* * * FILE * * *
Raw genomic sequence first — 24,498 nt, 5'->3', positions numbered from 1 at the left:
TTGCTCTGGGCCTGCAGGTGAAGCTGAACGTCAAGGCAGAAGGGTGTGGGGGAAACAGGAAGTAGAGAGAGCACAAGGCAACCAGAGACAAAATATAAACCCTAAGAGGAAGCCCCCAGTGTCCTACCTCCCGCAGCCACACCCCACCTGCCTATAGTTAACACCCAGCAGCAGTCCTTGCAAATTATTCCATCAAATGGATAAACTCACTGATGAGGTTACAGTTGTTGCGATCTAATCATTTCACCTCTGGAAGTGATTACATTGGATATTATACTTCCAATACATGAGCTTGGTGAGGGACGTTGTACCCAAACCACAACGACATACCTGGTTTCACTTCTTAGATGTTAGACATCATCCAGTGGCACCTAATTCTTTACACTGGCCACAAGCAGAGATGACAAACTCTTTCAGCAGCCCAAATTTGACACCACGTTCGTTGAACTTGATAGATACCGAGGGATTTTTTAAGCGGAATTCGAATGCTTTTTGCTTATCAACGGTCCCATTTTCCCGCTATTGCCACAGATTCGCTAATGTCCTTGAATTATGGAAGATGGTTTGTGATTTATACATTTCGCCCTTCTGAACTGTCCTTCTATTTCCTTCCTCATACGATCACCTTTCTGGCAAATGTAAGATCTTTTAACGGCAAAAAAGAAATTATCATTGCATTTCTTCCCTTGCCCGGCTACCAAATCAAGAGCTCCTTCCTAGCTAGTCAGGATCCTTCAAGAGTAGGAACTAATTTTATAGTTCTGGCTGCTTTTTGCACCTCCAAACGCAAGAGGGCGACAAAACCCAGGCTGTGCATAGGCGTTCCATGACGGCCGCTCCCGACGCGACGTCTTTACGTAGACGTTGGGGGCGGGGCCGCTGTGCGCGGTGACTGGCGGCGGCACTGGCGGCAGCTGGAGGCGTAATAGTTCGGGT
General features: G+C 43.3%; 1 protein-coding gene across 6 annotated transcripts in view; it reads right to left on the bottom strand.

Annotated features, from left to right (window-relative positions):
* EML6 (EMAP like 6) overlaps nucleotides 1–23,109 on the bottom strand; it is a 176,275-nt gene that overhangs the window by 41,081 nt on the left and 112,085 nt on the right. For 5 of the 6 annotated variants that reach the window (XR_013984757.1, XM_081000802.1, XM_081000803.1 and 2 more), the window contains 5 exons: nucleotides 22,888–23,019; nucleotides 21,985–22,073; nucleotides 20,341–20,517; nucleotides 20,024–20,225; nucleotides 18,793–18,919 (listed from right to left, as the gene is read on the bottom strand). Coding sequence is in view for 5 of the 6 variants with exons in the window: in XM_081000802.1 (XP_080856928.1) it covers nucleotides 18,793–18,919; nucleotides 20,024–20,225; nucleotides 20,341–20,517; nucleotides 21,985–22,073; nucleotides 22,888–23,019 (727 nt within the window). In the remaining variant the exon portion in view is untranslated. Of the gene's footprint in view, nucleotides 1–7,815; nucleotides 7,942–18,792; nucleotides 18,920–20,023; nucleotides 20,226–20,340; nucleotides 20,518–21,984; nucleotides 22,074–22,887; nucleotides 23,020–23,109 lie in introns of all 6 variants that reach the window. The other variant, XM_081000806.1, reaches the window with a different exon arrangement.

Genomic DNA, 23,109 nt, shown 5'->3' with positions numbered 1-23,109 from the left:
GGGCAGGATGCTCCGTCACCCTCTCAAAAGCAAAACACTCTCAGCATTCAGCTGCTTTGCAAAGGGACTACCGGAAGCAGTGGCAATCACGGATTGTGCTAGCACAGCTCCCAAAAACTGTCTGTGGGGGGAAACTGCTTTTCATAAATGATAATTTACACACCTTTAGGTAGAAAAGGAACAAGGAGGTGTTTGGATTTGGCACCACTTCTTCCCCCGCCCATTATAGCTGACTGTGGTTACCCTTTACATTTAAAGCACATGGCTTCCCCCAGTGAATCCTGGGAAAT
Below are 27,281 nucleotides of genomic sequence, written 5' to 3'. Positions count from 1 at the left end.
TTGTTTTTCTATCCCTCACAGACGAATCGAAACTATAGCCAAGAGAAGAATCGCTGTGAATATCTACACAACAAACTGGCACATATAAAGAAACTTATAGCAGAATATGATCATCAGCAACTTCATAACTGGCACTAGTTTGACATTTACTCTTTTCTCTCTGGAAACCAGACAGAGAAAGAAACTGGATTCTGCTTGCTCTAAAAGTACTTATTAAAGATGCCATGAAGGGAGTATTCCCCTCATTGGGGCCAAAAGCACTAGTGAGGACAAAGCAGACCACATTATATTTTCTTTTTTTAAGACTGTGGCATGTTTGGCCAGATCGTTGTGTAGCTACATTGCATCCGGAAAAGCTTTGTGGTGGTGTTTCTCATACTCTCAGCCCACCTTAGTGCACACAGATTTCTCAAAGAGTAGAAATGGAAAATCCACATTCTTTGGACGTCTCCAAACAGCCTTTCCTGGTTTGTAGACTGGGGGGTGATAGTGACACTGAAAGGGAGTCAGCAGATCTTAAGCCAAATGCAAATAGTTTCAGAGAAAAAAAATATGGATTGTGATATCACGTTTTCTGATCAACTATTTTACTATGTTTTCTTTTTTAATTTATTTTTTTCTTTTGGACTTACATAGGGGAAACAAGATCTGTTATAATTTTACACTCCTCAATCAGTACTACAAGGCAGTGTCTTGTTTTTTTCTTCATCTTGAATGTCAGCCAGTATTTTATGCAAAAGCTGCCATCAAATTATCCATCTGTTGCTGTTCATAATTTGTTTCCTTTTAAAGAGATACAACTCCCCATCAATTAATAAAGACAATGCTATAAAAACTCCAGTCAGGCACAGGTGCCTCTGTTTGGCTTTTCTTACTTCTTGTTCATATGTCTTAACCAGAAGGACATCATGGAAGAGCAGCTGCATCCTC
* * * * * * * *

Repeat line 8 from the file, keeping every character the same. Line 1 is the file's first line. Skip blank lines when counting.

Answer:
Below are 27,281 nucleotides of genomic sequence, written 5' to 3'. Positions count from 1 at the left end.